I approached the visiting team head coach and told him about the accusation.  I said that I had not heard the remarks, but if I had, the offender would already be gone.  He said nothing and walked away. 

     

    NOTE:  I'm also a trained interrogator, and have been trained in reading body language, micro-expressions, etc.  This is not voodoo; it's science, and I have been documented to be more accurate than a lie detector (93% per occurrence versus 77%, so I'm significantly better than a lie detector!).  This guy's micro-expression and body language told me one thing:  The accusation was true, and he knew who had said those terrible things. 

     

    Even though the courts have found me to be an "expert witness," it's not in a baseball rule book.  I'm not ejecting on that one, but I laid down the law, nonetheless.

    I'm new to this college summer league and I'm hoping to use it to break into umpiring in the NCAA, so I didn't want to become "That Guy" after my first game with them.  But, racist remarks are very severe.  Think about it -- I dedicated two careers to standing up for people who can't stand up for themselves.  My spiritual beliefs are grounded in the idea that every human being is made in the image of God, and therefore has value.  These acts were more than a simple insult; they were an attack on the fabric of what it means to be human.  I simply can't stand for that.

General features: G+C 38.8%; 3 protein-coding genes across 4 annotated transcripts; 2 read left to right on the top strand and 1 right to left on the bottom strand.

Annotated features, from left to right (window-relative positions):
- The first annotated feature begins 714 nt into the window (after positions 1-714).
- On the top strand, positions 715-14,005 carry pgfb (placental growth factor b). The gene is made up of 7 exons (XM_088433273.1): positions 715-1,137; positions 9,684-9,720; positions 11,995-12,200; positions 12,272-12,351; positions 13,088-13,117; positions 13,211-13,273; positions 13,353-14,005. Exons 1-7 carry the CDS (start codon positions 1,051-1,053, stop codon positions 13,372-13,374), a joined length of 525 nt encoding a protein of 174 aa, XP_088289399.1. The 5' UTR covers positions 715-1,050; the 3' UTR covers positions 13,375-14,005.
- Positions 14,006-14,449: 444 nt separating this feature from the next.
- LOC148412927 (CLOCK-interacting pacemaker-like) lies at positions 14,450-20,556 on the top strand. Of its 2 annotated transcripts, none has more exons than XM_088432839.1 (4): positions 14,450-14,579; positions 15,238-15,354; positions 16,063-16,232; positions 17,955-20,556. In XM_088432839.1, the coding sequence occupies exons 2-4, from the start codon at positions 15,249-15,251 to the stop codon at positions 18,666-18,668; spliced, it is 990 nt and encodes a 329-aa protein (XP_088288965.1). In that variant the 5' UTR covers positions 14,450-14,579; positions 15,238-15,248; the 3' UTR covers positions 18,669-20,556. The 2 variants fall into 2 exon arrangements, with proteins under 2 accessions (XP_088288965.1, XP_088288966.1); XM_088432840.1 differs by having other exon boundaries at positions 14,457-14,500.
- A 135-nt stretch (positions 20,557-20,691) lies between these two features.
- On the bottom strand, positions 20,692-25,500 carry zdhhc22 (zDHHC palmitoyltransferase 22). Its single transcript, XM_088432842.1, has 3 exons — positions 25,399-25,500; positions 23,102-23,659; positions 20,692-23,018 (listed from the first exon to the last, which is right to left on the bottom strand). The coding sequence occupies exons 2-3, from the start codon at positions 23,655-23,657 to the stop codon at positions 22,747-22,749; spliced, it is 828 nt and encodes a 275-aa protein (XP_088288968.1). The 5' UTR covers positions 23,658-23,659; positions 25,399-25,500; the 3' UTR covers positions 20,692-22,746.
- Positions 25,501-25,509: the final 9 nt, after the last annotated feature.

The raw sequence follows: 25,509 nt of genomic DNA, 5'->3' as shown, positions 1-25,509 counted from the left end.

I called the assignor and told him what happened, and then told him my plan for the next game:  If I hear it (and I tend to hear a lot more when I'm working the bases), I'm ejecting the offender immediately, no warnings.  If I don't know who said it, I'm asking the dugout.  If they happen to tell me, I'm ejecting the offender.  If they don't tell me, I'm ejecting the head coach because he's responsible for their behavior.  The assignor agreed, and then he called someone at the league and each team owner.  I'm told each team had a come-to-the-divinity-of-your-choice meeting.